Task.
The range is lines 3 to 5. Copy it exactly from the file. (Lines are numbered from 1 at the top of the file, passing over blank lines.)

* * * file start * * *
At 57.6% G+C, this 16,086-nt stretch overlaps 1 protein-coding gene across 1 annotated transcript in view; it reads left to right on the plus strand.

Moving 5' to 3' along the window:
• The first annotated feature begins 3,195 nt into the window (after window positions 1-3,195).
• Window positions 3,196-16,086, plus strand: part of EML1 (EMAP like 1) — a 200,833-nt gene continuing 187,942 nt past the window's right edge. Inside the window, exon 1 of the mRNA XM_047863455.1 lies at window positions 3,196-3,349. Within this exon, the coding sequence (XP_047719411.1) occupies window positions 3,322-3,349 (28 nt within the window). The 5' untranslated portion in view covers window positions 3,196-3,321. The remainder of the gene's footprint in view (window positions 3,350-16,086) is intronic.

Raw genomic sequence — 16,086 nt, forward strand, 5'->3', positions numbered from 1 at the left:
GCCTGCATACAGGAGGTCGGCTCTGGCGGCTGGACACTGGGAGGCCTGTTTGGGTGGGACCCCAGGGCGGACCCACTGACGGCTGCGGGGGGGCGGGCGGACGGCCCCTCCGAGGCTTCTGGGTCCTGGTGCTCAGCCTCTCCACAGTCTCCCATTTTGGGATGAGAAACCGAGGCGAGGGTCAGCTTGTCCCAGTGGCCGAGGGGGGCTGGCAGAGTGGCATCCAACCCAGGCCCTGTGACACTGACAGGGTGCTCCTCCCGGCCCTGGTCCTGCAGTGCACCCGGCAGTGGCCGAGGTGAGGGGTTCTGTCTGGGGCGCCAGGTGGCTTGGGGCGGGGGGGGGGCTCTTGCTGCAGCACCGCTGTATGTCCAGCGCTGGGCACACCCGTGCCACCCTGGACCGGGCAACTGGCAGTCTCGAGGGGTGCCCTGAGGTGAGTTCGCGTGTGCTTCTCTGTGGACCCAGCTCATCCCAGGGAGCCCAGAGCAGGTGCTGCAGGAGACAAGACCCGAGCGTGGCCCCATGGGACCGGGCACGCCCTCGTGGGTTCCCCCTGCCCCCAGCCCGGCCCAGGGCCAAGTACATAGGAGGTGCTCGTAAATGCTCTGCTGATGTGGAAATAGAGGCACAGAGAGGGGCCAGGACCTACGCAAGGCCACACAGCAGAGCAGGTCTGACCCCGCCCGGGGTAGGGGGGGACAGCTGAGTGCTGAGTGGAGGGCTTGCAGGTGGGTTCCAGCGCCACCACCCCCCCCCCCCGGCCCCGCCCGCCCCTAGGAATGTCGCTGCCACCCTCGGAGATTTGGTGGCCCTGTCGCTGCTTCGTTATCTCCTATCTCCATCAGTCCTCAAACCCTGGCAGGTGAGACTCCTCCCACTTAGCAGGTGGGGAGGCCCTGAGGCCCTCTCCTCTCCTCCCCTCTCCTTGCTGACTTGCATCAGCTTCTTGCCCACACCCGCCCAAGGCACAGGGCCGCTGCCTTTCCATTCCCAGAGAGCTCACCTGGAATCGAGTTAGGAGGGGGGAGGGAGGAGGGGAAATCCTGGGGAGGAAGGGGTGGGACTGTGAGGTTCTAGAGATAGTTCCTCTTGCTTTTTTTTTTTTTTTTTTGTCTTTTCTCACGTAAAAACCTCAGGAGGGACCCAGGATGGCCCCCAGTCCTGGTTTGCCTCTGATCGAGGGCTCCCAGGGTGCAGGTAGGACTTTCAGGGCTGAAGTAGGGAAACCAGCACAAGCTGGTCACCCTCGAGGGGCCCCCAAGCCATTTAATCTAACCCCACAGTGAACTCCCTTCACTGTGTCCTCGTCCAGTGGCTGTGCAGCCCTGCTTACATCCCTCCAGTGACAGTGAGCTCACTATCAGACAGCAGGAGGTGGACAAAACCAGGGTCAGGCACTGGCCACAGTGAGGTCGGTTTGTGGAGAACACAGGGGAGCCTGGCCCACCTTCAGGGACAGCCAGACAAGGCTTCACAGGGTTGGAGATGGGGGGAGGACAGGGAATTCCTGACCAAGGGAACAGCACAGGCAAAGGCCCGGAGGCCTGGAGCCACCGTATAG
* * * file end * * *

• The first annotated feature begins 3,195 nt into the window (after window positions 1-3,195).
• Window positions 3,196-16,086, plus strand: part of EML1 (EMAP like 1) — a 200,833-nt gene continuing 187,942 nt past the window's right edge. Inside the window, exon 1 of the mRNA XM_047863455.1 lies at window positions 3,196-3,349. Within this exon, the coding sequence (XP_047719411.1) occupies window positions 3,322-3,349 (28 nt within the window). The 5' untranslated portion in view covers window positions 3,196-3,321. The remainder of the gene's footprint in view (window positions 3,350-16,086) is intronic.

Raw genomic sequence — 16,086 nt, forward strand, 5'->3', positions numbered from 1 at the left: